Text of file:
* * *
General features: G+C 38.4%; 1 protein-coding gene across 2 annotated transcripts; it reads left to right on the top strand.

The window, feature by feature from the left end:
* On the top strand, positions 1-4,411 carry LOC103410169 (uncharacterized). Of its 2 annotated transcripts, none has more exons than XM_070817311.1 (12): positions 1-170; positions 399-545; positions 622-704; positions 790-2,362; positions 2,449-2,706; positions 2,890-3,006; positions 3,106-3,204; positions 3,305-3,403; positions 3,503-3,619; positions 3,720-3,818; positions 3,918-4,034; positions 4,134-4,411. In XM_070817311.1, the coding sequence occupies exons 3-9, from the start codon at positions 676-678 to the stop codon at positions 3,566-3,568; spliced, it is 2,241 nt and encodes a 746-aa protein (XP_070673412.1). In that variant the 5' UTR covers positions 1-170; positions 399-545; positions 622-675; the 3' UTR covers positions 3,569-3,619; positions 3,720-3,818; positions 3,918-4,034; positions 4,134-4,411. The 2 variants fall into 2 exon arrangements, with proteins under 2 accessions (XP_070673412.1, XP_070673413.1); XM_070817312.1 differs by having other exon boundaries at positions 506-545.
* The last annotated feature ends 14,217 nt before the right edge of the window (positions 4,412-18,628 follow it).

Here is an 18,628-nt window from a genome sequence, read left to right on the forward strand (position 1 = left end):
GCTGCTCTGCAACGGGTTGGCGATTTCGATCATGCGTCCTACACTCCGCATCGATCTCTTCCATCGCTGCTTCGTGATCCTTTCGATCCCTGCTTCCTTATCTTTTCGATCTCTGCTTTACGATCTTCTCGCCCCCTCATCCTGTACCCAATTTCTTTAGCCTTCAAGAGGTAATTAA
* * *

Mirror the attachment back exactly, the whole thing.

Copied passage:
General features: G+C 38.4%; 1 protein-coding gene across 2 annotated transcripts; it reads left to right on the top strand.

The window, feature by feature from the left end:
* On the top strand, positions 1-4,411 carry LOC103410169 (uncharacterized). Of its 2 annotated transcripts, none has more exons than XM_070817311.1 (12): positions 1-170; positions 399-545; positions 622-704; positions 790-2,362; positions 2,449-2,706; positions 2,890-3,006; positions 3,106-3,204; positions 3,305-3,403; positions 3,503-3,619; positions 3,720-3,818; positions 3,918-4,034; positions 4,134-4,411. In XM_070817311.1, the coding sequence occupies exons 3-9, from the start codon at positions 676-678 to the stop codon at positions 3,566-3,568; spliced, it is 2,241 nt and encodes a 746-aa protein (XP_070673412.1). In that variant the 5' UTR covers positions 1-170; positions 399-545; positions 622-675; the 3' UTR covers positions 3,569-3,619; positions 3,720-3,818; positions 3,918-4,034; positions 4,134-4,411. The 2 variants fall into 2 exon arrangements, with proteins under 2 accessions (XP_070673412.1, XP_070673413.1); XM_070817312.1 differs by having other exon boundaries at positions 506-545.
* The last annotated feature ends 14,217 nt before the right edge of the window (positions 4,412-18,628 follow it).

Here is an 18,628-nt window from a genome sequence, read left to right on the forward strand (position 1 = left end):
GCTGCTCTGCAACGGGTTGGCGATTTCGATCATGCGTCCTACACTCCGCATCGATCTCTTCCATCGCTGCTTCGTGATCCTTTCGATCCCTGCTTCCTTATCTTTTCGATCTCTGCTTTACGATCTTCTCGCCCCCTCATCCTGTACCCAATTTCTTTAGCCTTCAAGAGGTAATTAA